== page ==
Review highlights experiences of mental health services by people with learning disabilities

Self-reported stigma was positively associated with psychological distress

The organisation of mental health services for people with learning disabilities, particularly issues relating to inpatient care remains an important area for research. This review of the literature set out to identify recent findings.

The review found that people with learning disabilities appeared to be admitted with more severe problems and also received more interventions than those without learning disabilities when they were admitted to general psychiatric units.

There has also been qualitative research which has suggested that some general psychiatric inpatient units have provided poor standards of care when treating people with learning disabilities and mental health problems.

Where treatment in supported generic inpatient units has taken place, studies have reported successful outcomes for people and qualitative studies of patient satisfaction have also shown good levels of satisfaction.

Regarding issues of length of stay and discharge, recent studies have suggested that the length of stay for people with LD has not been longer on specialist rather than general psychiatric units, but delayed discharge and restrictive practices have continued to cause difficulties.

There have been evaluations of the important components of community mental health services and these have taken into account the views of a number of stakeholders, including psychiatrists, people with disabilities and carers. These evaluations have suggested that emergency provision of psychiatric assessment and emergency care continued to be a problem in a number of areas.

The author concludes that service evaluations have suggested positive outcomes in specialist services, but that these have been comparisons made without experimental controls. He points out that there is a significant lack of randomised controlled trials in the field, but that qualitative work has enabled clinicians to have access to a body of knowledge about the nature of patients’ and carers’ experiences of mental health services.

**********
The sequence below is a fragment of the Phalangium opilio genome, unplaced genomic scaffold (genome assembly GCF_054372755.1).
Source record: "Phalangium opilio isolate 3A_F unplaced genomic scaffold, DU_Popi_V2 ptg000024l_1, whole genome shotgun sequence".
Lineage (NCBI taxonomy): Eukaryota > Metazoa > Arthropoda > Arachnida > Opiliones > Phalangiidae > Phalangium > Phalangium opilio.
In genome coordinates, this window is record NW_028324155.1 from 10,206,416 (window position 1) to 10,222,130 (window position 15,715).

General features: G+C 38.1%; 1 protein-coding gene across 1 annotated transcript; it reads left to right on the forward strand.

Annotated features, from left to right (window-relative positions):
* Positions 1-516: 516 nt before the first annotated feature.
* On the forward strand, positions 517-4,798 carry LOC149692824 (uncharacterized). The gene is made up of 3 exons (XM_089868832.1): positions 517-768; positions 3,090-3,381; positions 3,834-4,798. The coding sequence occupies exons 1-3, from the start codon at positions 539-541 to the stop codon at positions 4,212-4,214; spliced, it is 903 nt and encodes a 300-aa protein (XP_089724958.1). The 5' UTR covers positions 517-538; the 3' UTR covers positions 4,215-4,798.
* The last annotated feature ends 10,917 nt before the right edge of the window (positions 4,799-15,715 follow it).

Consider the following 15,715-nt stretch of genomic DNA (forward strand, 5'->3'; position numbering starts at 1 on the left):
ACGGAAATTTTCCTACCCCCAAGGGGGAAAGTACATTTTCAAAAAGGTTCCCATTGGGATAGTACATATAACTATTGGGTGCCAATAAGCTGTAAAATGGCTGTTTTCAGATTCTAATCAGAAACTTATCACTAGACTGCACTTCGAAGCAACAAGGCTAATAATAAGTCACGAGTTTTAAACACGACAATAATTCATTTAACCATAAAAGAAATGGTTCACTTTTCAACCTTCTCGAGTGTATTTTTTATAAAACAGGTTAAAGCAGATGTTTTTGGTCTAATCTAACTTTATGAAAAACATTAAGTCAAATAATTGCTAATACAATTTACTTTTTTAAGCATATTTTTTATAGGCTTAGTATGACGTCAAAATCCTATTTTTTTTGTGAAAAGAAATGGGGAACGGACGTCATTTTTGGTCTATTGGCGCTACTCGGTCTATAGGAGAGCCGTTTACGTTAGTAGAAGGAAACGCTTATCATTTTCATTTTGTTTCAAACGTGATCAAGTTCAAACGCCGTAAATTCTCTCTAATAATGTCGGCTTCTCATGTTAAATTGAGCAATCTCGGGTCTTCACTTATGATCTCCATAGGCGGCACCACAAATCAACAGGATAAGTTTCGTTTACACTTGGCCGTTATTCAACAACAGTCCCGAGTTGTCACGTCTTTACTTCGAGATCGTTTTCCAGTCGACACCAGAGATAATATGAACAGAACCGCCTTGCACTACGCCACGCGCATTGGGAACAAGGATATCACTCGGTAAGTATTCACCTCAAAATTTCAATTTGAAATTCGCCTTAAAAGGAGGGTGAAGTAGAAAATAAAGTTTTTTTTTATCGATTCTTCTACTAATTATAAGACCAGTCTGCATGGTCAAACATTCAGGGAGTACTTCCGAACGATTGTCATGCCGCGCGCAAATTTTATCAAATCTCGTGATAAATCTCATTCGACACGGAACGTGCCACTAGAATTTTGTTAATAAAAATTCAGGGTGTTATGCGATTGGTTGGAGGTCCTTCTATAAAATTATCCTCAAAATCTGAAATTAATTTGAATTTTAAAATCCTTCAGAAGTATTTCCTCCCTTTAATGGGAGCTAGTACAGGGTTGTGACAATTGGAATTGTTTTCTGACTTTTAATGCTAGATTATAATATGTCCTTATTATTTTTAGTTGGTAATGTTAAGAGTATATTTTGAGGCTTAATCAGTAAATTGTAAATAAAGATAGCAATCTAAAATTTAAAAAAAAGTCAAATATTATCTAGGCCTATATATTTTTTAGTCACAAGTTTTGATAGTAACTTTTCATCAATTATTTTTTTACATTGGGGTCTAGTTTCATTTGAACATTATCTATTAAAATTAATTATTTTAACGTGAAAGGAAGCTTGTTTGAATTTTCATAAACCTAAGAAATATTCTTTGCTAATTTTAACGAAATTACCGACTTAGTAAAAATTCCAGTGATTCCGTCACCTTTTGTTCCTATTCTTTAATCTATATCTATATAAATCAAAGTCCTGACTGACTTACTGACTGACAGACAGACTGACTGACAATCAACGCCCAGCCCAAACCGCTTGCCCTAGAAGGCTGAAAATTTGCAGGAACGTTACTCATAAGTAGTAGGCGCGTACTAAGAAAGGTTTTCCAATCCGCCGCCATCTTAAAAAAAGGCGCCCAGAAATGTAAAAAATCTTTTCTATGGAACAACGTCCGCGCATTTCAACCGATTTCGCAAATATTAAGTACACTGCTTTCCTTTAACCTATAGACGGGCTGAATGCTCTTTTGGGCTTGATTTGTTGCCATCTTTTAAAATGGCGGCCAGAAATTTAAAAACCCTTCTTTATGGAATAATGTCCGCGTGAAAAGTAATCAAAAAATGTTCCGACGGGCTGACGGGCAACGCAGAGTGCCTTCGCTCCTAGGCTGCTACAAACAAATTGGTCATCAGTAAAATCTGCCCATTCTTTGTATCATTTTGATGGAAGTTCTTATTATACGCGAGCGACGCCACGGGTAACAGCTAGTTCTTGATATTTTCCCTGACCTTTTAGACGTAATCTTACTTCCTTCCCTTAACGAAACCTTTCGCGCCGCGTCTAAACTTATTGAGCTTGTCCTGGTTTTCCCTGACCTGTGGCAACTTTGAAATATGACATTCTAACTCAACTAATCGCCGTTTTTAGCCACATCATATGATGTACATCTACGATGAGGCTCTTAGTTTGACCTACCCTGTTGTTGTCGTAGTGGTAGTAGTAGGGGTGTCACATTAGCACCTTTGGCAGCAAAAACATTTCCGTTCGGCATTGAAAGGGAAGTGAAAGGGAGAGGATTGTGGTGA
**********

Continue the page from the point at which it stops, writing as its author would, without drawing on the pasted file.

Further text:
He recommends further research on the measurements of outcome and patient satisfaction.

Mental health services for people with intellectual disabilities, Chaplin, R, in Current Opinion in Psychiatry, 24, 5, 372–376

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John Northfield

After qualifying as a social worker, John worked in community learning disability teams before getting involved in a number of long-stay hospital closure programmes, working to develop individual plans for people moving into their own homes. He worked for BILD, helping to develop the Quality Network and was editorial lead for the NHS electronic library learning disabilities specialist collection. This led him to found the Learning Disabilities Elf site with Andre Tomlin as a way of making the evidence accessible to practitioners in health and social care. Most recently he has worked as part of Mencap's national quality team and also been involved in a number of national website developments, including the General Medical Council's learning disabilities site.

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